©Dr. Aparna Govil Bhasker
I recently treated an 80 years old diabetic lady for a gangrenous gall bladder. By the time she presented to us, she was in severe sepsis. It was a difficult surgery. After the surgery, I met her son and grandson and explained her condition to both of them. She had to kept in the ICU for a few days in view of her age and associated conditions. Over the next few days, whenever I visited her on my rounds, I would ask for the relatives so that I could explain the clinical progress to them. However, every time I would be disappointed as no one would be around. The old lady was practically left all alone in the hospital. The staff informed me that the son and the grandson took turns to visit her every night for a short while. No one stayed by her side during the day.
Elderly patients sometimes tend to get neglected by their families. This is especially true for elderly women. They are a vulnerable in every way and an extended illness can sometimes push things to the brink. With this thought, I discharged her hoping that they would take care of her at home. For some reason, I kept thinking of her from time to time during the next week.
A few days later, they brought her to my clinic for a follow up. The old lady was in good spirits however, the attendants were extremely hassled and worked up, once again, reinforcing my thought process about neglect. They had a whole lot of complaints about her not heeding to any medical or dietary advice. The more I heard from them, the more I judged them for taking care of her poorly and treating her like a burden they were forced to carry. I felt bad for the old lady and wished I could do something to make things better for her.
After I finished checking her dressing, I asked for her son and daughter in law to come in. I gave them a nice little speech about the need for emotional support after surgery and chided them for not being there for her at the hospital when she was admitted.
After my monologue was over, they revealed that for the last two decades they had been taking care of five senior citizens at home. Father, mother and three unmarried sisters of the father lived with them. The old lady was his aunt and not his mother as I had assumed. His parents had passed away a few years back but the couple continued to take care of all the three aunts. Two of them were completely bed ridden and dependent on them for everything. All of them were octogenarians. None of them had any source of income. The gentleman and his young son were the only earning members of the family. The family along with the three aunts lived together in a small two room apartment in a Mumbai chawl. They were barely making ends meet. Frequent hospitalizations of the family members had set them back financially and they were perpetually under debt. The husband and his son had no option but to go to work in order to survive. The wife needed to be home to take care of the other two aunts. Getting help was an extravagance they could not afford. Every day was a struggle. With their meagre resources in terms of time and money, they were trying to do as much justice as they could. It was impossible for anyone of them to be at the hospital 24 by 7. In their eyes, the hospital was a safe place where they knew that the old lady was being taken care off well and being supported by the staff. They did as much as they could in the given circumstances.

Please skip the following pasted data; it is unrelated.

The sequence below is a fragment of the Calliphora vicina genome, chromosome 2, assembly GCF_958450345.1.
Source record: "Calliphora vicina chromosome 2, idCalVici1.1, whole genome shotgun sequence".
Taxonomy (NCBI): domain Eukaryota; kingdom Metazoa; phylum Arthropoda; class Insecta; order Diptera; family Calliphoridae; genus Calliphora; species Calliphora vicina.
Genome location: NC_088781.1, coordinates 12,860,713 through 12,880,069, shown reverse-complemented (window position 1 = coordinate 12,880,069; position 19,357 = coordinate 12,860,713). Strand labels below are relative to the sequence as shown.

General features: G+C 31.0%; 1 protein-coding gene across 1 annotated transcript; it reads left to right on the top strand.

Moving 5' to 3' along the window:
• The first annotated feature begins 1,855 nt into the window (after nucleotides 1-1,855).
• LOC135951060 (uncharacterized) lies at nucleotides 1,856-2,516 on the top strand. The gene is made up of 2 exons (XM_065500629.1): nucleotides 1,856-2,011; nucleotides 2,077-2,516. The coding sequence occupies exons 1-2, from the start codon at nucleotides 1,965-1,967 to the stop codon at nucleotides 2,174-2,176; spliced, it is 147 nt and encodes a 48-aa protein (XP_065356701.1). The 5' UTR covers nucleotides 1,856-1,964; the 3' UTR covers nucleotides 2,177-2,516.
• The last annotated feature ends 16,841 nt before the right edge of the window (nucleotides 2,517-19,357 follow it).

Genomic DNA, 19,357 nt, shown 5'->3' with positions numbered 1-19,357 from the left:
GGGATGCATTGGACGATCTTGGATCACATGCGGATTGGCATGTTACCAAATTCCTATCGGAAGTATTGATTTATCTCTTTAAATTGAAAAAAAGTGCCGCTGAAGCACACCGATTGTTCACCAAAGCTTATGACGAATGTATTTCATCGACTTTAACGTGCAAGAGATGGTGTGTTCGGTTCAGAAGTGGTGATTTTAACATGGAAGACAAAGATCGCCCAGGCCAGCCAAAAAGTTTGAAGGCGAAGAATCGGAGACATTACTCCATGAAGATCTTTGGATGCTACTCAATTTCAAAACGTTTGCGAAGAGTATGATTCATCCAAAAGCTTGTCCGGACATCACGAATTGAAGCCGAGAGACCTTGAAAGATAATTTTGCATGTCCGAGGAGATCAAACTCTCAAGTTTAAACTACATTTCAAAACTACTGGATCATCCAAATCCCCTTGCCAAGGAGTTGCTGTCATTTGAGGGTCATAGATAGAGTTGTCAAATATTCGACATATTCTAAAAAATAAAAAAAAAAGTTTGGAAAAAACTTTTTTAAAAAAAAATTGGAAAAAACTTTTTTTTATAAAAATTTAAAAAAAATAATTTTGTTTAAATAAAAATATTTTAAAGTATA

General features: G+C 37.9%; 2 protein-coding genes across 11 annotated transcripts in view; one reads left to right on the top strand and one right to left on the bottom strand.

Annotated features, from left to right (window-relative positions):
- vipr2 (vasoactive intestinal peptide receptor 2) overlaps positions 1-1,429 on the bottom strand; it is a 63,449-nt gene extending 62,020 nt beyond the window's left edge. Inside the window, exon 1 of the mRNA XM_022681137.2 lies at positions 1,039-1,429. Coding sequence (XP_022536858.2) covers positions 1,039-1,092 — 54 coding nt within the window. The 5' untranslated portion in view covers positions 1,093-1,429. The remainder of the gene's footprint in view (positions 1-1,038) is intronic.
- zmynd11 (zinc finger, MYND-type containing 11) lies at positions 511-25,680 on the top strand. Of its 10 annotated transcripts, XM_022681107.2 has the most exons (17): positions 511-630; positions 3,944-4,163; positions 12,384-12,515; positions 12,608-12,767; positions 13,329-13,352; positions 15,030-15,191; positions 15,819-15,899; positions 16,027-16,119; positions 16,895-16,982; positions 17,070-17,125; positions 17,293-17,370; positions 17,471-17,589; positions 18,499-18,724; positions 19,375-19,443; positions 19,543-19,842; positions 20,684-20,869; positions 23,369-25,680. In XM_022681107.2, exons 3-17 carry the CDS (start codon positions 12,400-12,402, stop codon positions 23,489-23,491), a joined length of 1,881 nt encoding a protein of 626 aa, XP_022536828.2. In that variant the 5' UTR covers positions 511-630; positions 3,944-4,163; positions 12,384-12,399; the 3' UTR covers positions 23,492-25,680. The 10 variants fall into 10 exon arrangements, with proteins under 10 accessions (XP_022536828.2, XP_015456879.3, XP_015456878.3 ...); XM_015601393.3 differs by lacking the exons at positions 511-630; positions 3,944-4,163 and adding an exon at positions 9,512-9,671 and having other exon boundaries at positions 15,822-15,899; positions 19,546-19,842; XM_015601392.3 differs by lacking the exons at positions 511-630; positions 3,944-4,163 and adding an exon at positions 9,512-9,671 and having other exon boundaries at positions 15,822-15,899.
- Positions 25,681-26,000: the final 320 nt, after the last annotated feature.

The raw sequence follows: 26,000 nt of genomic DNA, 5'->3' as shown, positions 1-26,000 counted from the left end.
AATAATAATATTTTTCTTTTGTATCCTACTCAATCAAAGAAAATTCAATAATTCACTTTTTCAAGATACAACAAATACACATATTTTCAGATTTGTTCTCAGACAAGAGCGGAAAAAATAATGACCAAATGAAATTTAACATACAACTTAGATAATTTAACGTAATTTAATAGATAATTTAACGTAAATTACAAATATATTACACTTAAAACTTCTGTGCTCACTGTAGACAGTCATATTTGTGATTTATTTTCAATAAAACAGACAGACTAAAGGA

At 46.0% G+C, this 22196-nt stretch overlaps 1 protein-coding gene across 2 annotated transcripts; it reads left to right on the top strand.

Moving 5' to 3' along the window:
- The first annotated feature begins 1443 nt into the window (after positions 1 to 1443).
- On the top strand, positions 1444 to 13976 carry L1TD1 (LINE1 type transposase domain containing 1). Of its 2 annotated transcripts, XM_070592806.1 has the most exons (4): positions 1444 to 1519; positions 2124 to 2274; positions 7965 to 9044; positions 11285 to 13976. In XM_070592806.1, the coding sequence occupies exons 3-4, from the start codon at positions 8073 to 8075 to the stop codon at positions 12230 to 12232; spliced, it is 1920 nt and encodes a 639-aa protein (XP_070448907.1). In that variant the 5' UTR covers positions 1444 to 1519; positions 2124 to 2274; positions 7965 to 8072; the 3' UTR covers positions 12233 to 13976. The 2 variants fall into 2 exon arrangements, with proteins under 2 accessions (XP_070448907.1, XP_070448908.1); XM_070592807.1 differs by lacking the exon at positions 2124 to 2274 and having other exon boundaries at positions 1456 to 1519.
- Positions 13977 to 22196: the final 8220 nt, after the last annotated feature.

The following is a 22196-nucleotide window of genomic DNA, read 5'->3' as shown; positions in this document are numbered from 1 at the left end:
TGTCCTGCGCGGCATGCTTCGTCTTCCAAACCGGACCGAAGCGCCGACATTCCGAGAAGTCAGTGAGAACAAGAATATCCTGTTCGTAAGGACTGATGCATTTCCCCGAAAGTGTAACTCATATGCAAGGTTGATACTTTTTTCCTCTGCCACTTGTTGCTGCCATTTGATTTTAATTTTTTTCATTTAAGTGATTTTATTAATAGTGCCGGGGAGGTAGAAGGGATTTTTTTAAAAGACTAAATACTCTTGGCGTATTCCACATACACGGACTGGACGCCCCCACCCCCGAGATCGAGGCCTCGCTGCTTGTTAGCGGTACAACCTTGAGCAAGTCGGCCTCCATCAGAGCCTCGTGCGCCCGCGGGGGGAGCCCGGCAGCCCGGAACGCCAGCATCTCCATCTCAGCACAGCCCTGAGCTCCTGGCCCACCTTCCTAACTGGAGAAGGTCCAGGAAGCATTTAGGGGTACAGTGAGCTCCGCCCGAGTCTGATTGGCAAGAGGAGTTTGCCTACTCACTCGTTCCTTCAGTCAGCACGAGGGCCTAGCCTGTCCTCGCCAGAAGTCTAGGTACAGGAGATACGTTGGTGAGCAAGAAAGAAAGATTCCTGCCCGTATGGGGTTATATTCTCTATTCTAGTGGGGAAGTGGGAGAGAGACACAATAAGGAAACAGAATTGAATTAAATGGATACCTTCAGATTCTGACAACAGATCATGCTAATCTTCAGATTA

I was amazed at how much they were doing. The couple had not only taken care of their parents, but were also taking care of the extended family. Contrary to my assumption, they had gone beyond the call of duty.
People lead tough lives. When we meet them in the hospital, we get to see a very small glimpse of their lives. As doctors, all our attention is on the patient’s well being and in the process sometimes we tend to judge the care takers. While the patient is the recipient of all our care and empathy, the caretakers usually get no credit.
After they finished narrating their story, the couple smiled and looked as though a burden was off their chest. Sharing a piece of their life with me, would not really change much for them. However, a little less judgement and a bit of empathy would probably make their journey slightly more tolerable.
As for me, by digging a bit deeper, I lightened my own burden of judgement.
©️Dr. Aparna Govil Bhasker